Hyperglycemia has a stronger relation with outcome in trauma patients than in other critically ill patients

Mathijs Vogelzang, Johanna M M Nijboer, Iwan C C van der Horst, Felix Zijlstra, Henk Jan ten Duis, Maarten W N Nijsten
Journal of Trauma 2006, 60 (4): 873-7; discussion 878-9

BACKGROUND: Acute hyperglycemia is associated with adverse outcome in critically ill patients. Glucose control with insulin improves outcome in surgical intensive care unit (SICU) patients, but the effect in trauma patients is unknown. We investigated hyperglycemia and outcome in SICU patients with and without trauma.

METHODS: A 12-year retrospective study was performed at a 12-bed SICU. We collected the reason for admission, Injury Severity Scores (ISS), and 30-day mortality rates. Glucose measurements were used to calculate the hyperglycemic index (HGI), a measure indicative of overall hyperglycemia during the entire SICU stay.

RESULTS: In all, 5234 nontrauma and 865 trauma patients were studied. Trauma patients were younger, more frequently male, and had both lower median admission glucose (123 versus 133 mg/dL) and HGI levels (8.9 vs. 18.4 mg/dL) than nontrauma patients (p < 0.001). Mortality was 12% in both groups. Area under the receiver-operator characteristic for HGI and mortality was 0.76 for trauma patients and 0.58 for nontrauma patients (p < 0.001). In multivariate analysis, HGI correlated better with mortality in trauma patients than in nontrauma patients (p < 0.001). Head-injury and nonhead-injury trauma patients showed similar glucose levels and relation between glucose and mortality.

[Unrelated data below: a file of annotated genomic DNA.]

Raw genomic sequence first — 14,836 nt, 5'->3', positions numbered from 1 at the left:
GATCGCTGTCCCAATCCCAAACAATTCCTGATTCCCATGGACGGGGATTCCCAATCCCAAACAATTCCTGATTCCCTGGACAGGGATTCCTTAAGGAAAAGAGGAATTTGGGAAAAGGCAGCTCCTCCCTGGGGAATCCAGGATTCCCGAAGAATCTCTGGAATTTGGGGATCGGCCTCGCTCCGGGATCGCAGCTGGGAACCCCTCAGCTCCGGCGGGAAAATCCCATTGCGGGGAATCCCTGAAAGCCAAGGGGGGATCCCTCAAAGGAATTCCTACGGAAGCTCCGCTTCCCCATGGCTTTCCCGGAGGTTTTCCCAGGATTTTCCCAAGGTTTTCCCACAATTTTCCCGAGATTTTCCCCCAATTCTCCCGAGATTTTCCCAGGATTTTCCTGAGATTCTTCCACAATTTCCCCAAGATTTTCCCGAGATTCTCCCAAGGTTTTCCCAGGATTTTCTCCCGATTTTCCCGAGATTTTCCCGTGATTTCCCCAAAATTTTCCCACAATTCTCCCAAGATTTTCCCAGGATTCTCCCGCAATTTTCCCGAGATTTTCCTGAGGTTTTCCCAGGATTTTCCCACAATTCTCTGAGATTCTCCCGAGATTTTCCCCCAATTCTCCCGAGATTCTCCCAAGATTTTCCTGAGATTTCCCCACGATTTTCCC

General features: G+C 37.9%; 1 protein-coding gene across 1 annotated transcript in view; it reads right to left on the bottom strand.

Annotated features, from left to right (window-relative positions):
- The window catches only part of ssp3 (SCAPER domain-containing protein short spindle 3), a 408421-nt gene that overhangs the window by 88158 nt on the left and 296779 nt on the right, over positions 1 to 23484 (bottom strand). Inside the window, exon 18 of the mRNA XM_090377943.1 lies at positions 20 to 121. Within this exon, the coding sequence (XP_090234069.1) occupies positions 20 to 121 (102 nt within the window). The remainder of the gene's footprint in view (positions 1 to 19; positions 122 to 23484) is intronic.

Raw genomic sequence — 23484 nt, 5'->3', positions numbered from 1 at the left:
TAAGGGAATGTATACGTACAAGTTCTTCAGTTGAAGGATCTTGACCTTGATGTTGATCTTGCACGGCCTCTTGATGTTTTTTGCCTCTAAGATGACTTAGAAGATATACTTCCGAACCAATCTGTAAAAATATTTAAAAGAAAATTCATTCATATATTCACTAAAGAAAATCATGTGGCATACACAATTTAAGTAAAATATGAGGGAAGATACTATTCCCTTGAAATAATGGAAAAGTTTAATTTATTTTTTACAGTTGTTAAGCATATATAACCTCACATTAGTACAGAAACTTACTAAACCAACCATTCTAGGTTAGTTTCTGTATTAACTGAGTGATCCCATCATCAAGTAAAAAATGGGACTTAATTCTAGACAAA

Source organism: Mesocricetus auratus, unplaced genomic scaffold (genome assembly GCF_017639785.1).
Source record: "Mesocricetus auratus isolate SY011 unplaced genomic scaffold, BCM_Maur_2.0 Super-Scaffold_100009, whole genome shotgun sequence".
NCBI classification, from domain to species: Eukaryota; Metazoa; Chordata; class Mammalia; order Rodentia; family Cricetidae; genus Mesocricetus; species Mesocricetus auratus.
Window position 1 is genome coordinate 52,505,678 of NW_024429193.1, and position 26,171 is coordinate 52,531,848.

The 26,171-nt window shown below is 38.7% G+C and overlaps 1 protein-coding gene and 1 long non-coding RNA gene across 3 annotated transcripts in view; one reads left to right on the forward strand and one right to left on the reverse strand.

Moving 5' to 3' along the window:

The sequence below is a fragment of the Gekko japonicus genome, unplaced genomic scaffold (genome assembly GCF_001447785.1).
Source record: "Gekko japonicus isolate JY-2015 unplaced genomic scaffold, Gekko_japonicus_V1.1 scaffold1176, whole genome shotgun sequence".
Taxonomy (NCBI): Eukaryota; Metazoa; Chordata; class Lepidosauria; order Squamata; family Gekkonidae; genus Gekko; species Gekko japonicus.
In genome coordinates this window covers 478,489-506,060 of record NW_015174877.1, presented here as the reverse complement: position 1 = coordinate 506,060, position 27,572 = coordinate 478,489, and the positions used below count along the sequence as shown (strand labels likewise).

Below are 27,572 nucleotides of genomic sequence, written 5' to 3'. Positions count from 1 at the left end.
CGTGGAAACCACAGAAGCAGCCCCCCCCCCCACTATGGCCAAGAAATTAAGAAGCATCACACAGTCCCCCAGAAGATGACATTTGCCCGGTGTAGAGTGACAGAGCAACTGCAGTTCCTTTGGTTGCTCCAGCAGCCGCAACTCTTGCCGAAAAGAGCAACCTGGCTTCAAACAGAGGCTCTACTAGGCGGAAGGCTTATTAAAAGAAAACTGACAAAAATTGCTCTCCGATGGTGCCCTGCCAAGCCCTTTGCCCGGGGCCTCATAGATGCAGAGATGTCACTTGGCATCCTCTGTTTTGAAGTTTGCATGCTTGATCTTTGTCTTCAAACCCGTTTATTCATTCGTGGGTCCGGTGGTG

CONCLUSIONS: The relation of hyperglycemia and mortality is more pronounced in trauma patients than in SICU patients admitted for other reasons. The different behavior of hyperglycemia in these patients underscores the need for evaluation of intensive insulin therapy in these patients.

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